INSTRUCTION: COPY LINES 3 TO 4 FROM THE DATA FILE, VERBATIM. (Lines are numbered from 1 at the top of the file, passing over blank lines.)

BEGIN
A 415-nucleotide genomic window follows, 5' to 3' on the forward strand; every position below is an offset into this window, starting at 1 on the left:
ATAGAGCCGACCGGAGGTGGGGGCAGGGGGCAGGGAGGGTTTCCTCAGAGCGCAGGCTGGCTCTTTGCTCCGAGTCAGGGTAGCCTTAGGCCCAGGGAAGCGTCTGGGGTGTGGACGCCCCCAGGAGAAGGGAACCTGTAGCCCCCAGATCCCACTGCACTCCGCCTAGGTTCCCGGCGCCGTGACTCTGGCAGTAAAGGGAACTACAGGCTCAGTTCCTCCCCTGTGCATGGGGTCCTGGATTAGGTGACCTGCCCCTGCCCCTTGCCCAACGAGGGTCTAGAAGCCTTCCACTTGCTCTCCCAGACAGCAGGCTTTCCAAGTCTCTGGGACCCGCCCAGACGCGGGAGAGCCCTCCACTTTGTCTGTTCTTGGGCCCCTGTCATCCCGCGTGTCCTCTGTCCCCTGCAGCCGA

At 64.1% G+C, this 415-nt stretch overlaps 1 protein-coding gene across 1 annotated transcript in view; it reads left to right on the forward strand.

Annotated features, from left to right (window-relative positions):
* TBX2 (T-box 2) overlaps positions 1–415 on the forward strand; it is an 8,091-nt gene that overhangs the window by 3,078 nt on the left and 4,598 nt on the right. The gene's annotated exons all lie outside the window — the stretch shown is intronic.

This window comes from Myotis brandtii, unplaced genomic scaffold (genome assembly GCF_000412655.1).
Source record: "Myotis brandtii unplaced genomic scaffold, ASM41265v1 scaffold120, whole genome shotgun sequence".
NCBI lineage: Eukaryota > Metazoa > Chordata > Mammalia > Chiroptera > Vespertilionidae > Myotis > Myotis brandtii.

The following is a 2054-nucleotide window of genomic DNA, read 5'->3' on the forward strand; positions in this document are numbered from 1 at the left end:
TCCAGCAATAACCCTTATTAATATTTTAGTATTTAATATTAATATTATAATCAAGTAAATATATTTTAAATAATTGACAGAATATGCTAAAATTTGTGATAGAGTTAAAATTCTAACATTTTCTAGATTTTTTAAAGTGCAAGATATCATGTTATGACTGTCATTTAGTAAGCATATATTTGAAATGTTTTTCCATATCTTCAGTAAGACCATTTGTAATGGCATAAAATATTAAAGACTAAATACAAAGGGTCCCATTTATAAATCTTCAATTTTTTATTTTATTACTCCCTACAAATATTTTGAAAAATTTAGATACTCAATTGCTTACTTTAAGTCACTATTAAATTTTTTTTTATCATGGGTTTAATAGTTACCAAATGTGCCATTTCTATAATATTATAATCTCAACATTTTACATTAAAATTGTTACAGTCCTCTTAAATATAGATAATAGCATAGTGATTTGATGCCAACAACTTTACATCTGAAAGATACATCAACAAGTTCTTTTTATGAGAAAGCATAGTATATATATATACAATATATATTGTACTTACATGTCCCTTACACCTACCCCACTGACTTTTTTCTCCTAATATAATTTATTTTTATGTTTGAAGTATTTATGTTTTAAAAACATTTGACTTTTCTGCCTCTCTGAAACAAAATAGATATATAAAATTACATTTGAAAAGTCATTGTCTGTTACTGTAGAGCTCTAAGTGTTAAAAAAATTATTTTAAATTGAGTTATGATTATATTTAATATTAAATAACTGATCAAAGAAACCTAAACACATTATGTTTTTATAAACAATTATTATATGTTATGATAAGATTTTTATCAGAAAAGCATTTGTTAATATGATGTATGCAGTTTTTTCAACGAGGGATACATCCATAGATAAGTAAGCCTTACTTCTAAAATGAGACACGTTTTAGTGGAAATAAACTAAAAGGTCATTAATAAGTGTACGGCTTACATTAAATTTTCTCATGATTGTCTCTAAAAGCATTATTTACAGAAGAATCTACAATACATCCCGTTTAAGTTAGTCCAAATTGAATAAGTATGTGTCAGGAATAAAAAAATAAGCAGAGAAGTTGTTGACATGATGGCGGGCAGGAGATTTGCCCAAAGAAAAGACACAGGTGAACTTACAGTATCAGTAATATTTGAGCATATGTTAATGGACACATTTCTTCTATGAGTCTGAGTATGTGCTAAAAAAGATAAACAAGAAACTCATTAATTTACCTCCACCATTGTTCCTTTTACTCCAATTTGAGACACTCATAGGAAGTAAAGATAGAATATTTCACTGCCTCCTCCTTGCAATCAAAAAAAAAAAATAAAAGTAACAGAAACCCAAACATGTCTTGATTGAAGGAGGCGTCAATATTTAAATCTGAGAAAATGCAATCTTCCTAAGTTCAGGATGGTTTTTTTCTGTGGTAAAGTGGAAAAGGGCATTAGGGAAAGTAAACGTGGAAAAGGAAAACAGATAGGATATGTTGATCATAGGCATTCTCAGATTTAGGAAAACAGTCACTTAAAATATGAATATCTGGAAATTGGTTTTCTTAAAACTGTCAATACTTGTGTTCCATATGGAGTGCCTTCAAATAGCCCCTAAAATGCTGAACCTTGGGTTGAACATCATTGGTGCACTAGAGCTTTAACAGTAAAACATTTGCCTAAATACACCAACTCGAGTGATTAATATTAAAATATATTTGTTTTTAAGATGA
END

At 64.1% G+C, this 415-nt stretch overlaps 1 protein-coding gene across 1 annotated transcript in view; it reads left to right on the forward strand.

Annotated features, from left to right (window-relative positions):